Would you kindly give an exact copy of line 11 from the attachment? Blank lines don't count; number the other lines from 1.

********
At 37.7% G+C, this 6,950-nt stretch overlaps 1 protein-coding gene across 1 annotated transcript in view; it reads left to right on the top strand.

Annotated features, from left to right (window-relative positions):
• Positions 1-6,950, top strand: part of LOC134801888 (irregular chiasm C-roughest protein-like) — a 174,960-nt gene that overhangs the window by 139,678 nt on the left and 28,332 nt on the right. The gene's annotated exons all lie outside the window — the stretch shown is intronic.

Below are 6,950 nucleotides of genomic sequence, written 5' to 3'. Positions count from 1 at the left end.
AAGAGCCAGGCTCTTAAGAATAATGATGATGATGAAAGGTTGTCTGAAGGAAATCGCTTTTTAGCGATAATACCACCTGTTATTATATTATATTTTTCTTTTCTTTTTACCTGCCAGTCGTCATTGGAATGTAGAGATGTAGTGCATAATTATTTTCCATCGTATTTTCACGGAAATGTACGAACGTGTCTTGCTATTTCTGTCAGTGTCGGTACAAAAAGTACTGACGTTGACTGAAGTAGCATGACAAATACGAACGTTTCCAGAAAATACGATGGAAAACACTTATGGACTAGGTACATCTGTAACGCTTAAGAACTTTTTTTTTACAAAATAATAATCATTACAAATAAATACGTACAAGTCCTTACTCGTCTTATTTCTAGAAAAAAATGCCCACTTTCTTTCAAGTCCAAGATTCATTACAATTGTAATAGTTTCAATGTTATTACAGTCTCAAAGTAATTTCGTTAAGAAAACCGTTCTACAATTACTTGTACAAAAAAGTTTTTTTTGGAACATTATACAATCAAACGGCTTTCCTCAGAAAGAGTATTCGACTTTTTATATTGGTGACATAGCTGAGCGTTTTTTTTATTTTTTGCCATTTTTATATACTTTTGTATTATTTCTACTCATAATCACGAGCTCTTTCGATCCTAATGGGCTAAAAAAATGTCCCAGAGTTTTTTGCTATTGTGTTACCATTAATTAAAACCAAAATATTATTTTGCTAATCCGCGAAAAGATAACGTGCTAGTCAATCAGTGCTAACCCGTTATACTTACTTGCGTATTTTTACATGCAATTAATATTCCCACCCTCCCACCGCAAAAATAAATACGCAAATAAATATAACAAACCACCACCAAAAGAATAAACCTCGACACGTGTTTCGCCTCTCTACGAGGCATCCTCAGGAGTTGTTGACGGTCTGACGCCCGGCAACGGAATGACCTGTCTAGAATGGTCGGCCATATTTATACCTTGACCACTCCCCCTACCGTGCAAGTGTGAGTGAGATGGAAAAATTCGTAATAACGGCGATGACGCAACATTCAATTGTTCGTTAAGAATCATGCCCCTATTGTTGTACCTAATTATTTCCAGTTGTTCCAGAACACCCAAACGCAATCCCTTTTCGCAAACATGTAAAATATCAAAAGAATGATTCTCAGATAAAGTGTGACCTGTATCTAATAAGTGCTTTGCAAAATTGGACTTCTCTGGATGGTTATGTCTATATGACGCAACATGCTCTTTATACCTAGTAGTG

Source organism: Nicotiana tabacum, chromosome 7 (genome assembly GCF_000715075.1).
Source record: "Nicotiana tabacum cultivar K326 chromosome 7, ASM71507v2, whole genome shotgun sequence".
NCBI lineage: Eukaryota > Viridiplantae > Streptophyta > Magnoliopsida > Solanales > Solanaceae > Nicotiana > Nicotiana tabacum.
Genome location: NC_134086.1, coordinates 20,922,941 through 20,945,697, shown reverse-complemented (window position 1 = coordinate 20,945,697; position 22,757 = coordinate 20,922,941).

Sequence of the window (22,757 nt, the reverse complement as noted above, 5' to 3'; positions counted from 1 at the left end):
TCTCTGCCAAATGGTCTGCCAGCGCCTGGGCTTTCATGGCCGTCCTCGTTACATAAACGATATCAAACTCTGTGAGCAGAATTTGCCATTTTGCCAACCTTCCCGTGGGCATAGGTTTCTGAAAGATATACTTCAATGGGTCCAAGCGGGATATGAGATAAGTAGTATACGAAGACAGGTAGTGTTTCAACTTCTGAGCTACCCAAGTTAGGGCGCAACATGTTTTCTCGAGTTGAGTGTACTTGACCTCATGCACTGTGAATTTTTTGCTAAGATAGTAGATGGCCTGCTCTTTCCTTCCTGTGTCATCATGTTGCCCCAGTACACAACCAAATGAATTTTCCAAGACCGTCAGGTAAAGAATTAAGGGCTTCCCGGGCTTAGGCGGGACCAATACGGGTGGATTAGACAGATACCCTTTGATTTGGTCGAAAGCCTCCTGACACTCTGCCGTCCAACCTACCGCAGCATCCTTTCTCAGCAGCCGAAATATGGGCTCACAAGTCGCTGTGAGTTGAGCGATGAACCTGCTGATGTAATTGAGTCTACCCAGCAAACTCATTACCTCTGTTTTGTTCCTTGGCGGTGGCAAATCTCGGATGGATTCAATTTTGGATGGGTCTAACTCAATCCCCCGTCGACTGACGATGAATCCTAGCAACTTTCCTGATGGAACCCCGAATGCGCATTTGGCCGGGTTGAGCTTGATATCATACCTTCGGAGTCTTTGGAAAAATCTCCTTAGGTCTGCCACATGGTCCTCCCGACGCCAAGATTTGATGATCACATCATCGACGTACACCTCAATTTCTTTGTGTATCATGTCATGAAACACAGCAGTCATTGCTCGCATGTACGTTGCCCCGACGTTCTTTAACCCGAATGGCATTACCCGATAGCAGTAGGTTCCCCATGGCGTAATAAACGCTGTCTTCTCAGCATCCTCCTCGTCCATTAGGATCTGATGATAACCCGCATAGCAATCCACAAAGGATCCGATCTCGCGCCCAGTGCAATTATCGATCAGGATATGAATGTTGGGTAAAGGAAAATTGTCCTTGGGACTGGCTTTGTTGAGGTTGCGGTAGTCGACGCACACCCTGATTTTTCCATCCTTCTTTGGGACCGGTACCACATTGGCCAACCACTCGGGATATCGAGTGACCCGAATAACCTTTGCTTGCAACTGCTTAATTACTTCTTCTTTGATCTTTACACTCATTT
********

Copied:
TCTCTGCCAAATGGTCTGCCAGCGCCTGGGCTTTCATGGCCGTCCTCGTTACATAAACGATATCAAACTCTGTGAGCAGAATTTGCCATTTTGCCAACCTTCCCGTGGGCATAGGTTTCTGAAAGATATACTTCAATGGGTCCAAGCGGGATATGAGATAAGTAGTATACGAAGACAGGTAGTGTTTCAACTTCTGAGCTACCCAAGTTAGGGCGCAACATGTTTTCTCGAGTTGAGTGTACTTGACCTCATGCACTGTGAATTTTTTGCTAAGATAGTAGATGGCCTGCTCTTTCCTTCCTGTGTCATCATGTTGCCCCAGTACACAACCAAATGAATTTTCCAAGACCGTCAGGTAAAGAATTAAGGGCTTCCCGGGCTTAGGCGGGACCAATACGGGTGGATTAGACAGATACCCTTTGATTTGGTCGAAAGCCTCCTGACACTCTGCCGTCCAACCTACCGCAGCATCCTTTCTCAGCAGCCGAAATATGGGCTCACAAGTCGCTGTGAGTTGAGCGATGAACCTGCTGATGTAATTGAGTCTACCCAGCAAACTCATTACCTCTGTTTTGTTCCTTGGCGGTGGCAAATCTCGGATGGATTCAATTTTGGATGGGTCTAACTCAATCCCCCGTCGACTGACGATGAATCCTAGCAACTTTCCTGATGGAACCCCGAATGCGCATTTGGCCGGGTTGAGCTTGATATCATACCTTCGGAGTCTTTGGAAAAATCTCCTTAGGTCTGCCACATGGTCCTCCCGACGCCAAGATTTGATGATCACATCATCGACGTACACCTCAATTTCTTTGTGTATCATGTCATGAAACACAGCAGTCATTGCTCGCATGTACGTTGCCCCGACGTTCTTTAACCCGAATGGCATTACCCGATAGCAGTAGGTTCCCCATGGCGTAATAAACGCTGTCTTCTCAGCATCCTCCTCGTCCATTAGGATCTGATGATAACCCGCATAGCAATCCACAAAGGATCCGATCTCGCGCCCAGTGCAATTATCGATCAGGATATGAATGTTGGGTAAAGGAAAATTGTCCTTGGGACTGGCTTTGTTGAGGTTGCGGTAGTCGACGCACACCCTGATTTTTCCATCCTTCTTTGGGACCGGTACCACATTGGCCAACCACTCGGGATATCGAGTGACCCGAATAACCTTTGCTTGCAACTGCTTAATTACTTCTTCTTTGATCTTTACACTCATTT